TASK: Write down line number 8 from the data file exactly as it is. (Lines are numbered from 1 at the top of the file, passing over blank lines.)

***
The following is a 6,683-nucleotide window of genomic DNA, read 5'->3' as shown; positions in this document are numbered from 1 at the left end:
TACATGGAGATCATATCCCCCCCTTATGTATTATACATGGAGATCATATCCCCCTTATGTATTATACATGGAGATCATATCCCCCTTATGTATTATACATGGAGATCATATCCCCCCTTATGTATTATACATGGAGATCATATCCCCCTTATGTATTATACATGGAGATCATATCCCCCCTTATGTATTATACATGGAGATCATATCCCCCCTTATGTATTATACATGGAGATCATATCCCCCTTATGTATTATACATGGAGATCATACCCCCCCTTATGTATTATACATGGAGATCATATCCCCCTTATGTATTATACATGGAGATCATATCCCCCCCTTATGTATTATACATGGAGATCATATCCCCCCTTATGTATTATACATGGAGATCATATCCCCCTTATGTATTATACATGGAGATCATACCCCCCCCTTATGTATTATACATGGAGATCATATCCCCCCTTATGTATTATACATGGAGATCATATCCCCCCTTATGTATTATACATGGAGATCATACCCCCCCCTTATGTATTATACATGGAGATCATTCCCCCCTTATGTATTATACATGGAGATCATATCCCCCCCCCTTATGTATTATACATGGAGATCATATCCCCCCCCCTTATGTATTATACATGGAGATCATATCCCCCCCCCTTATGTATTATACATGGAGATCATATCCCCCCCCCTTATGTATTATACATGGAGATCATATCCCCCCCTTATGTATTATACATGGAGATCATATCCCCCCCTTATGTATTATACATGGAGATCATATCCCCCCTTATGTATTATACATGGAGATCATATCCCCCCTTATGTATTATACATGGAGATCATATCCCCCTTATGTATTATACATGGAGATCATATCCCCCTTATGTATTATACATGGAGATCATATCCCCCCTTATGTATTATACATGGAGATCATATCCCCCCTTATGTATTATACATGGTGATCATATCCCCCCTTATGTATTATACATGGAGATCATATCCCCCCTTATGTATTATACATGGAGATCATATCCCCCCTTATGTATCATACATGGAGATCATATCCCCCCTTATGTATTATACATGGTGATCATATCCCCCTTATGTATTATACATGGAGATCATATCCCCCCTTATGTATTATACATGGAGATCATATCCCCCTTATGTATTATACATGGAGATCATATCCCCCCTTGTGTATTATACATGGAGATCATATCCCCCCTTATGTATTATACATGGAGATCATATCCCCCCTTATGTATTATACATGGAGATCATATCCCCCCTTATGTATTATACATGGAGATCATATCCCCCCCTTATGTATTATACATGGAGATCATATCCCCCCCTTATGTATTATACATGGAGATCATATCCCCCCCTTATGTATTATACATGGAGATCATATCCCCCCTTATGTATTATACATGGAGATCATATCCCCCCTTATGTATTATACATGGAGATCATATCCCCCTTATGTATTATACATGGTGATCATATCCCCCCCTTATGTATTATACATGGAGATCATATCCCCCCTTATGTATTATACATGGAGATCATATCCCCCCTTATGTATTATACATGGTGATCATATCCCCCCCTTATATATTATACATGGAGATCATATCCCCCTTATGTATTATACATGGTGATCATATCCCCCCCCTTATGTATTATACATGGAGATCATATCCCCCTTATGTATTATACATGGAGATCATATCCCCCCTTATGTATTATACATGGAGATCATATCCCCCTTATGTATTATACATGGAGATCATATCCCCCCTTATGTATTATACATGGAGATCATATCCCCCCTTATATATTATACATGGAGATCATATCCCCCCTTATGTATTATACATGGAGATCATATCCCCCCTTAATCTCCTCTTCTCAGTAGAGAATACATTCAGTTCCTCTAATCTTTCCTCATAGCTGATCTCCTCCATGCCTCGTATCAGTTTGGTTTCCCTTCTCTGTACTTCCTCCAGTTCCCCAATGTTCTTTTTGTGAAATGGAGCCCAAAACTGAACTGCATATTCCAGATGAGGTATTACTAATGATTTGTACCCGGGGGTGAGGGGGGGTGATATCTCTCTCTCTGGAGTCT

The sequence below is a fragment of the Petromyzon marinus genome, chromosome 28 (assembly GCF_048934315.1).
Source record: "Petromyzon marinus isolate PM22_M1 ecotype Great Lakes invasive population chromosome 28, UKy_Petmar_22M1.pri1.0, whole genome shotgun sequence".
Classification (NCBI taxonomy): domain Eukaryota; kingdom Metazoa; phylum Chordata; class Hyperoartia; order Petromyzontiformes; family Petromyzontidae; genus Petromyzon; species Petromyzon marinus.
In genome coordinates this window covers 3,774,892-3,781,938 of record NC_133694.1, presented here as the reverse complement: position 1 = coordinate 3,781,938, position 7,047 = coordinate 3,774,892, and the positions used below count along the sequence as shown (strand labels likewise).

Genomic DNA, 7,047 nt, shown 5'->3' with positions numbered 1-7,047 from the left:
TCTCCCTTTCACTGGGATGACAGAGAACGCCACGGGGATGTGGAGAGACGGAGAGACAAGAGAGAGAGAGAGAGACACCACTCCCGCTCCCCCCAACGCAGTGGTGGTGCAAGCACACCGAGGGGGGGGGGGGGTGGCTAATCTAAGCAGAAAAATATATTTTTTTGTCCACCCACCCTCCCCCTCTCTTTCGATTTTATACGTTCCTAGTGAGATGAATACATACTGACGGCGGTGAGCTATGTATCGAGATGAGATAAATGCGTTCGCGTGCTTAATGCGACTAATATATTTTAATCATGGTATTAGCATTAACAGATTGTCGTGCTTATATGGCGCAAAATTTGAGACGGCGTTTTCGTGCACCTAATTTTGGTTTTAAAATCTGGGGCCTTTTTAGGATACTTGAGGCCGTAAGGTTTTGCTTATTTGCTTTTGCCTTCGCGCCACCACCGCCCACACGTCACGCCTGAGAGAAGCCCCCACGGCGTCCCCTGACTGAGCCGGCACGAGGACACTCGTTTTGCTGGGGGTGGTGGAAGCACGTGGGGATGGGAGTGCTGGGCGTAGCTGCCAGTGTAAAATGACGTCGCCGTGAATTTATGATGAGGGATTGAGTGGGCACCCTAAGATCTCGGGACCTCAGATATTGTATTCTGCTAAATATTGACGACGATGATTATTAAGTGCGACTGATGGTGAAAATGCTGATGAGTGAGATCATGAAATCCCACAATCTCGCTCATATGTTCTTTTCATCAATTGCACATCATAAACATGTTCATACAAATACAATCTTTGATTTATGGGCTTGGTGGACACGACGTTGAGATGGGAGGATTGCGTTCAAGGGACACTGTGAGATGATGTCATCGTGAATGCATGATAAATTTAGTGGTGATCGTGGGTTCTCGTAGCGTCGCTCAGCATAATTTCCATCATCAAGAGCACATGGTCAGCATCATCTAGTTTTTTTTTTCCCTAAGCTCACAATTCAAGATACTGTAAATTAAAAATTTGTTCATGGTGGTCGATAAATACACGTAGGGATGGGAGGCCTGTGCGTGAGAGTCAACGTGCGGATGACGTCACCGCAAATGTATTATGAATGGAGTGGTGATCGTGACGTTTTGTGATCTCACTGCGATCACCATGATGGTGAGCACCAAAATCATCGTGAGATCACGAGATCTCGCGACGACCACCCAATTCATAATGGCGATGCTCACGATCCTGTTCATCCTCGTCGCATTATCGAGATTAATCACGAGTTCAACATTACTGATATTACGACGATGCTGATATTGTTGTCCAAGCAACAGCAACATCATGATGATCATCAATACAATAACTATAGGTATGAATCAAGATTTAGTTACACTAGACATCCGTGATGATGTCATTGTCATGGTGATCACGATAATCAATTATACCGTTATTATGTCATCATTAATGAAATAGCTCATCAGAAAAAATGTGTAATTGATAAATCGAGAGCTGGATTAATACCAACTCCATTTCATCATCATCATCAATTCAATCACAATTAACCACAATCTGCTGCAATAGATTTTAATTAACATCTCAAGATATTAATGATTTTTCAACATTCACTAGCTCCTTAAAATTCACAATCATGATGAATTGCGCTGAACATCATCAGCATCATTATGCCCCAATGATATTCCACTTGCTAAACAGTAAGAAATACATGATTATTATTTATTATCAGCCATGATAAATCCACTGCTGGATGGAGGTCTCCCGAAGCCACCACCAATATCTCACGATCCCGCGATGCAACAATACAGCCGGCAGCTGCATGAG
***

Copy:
TCTCCCTTTCACTGGGATGACAGAGAACGCCACGGGGATGTGGAGAGACGGAGAGACAAGAGAGAGAGAGAGAGACACCACTCCCGCTCCCCCCAACGCAGTGGTGGTGCAAGCACACCGAGGGGGGGGGGGGGTGGCTAATCTAAGCAGAAAAATATATTTTTTTGTCCACCCACCCTCCCCCTCTCTTTCGATTTTATACGTTCCTAGTGAGATGAATACATACTGACGGCGGTGAGCTATGTATCGAGATGAGATAAATGCGTTCGCGTGCTTAATGCGACTAATATATTTTAATCATGGTATTAGCATTAACAGATTGTCGTGCTTATATGGCGCAAAATTTGAGACGGCGTTTTCGTGCACCTAATTTTGGTTTTAAAATCTGGGGCCTTTTTAGGATACTTGAGGCCGTAAGGTTTTGCTTATTTGCTTTTGCCTTCGCGCCACCACCGCCCACACGTCACGCCTGAGAGAAGCCCCCACGGCGTCCCCTGACTGAGCCGGCACGAGGACACTCGTTTTGCTGGGGGTGGTGGAAGCACGTGGGGATGGGAGTGCTGGGCGTAGCTGCCAGTGTAAAATGACGTCGCCGTGAATTTATGATGAGGGATTGAGTGGGCACCCTAAGATCTCGGGACCTCAGATATTGTATTCTGCTAAATATTGACGACGATGATTATTAAGTGCGACTGATGGTGAAAATGCTGATGAGTGAGATCATGAAATCCCACAATCTCGCTCATATGTTCTTTTCATCAATTGCACATCATAAACATGTTCATACAAATACAATCTTTGATTTATGGGCTTGGTGGACACGACGTTGAGATGGGAGGATTGCGTTCAAGGGACACTGTGAGATGATGTCATCGTGAATGCATGATAAATTTAGTGGTGATCGTGGGTTCTCGTAGCGTCGCTCAGCATAATTTCCATCATCAAGAGCACATGGTCAGCATCATCTAGTTTTTTTTTTCCCTAAGCTCACAATTCAAGATACTGTAAATTAAAAATTTGTTCATGGTGGTCGATAAATACACGTAGGGATGGGAGGCCTGTGCGTGAGAGTCAACGTGCGGATGACGTCACCGCAAATGTATTATGAATGGAGTGGTGATCGTGACGTTTTGTGATCTCACTGCGATCACCATGATGGTGAGCACCAAAATCATCGTGAGATCACGAGATCTCGCGACGACCACCCAATTCATAATGGCGATGCTCACGATCCTGTTCATCCTCGTCGCATTATCGAGATTAATCACGAGTTCAACATTACTGATATTACGACGATGCTGATATTGTTGTCCAAGCAACAGCAACATCATGATGATCATCAATACAATAACTATAGGTATGAATCAAGATTTAGTTACACTAGACATCCGTGATGATGTCATTGTCATGGTGATCACGATAATCAATTATACCGTTATTATGTCATCATTAATGAAATAGCTCATCAGAAAAAATGTGTAATTGATAAATCGAGAGCTGGATTAATACCAACTCCATTTCATCATCATCATCAATTCAATCACAATTAACCACAATCTGCTGCAATAGATTTTAATTAACATCTCAAGATATTAATGATTTTTCAACATTCACTAGCTCCTTAAAATTCACAATCATGATGAATTGCGCTGAACATCATCAGCATCATTATGCCCCAATGATATTCCACTTGCTAAACAGTAAGAAATACATGATTATTATTTATTATCAGCCATGATAAATCCACTGCTGGATGGAGGTCTCCCGAAGCCACCACCAATATCTCACGATCCCGCGATGCAACAATACAGCCGGCAGCTGCATGAG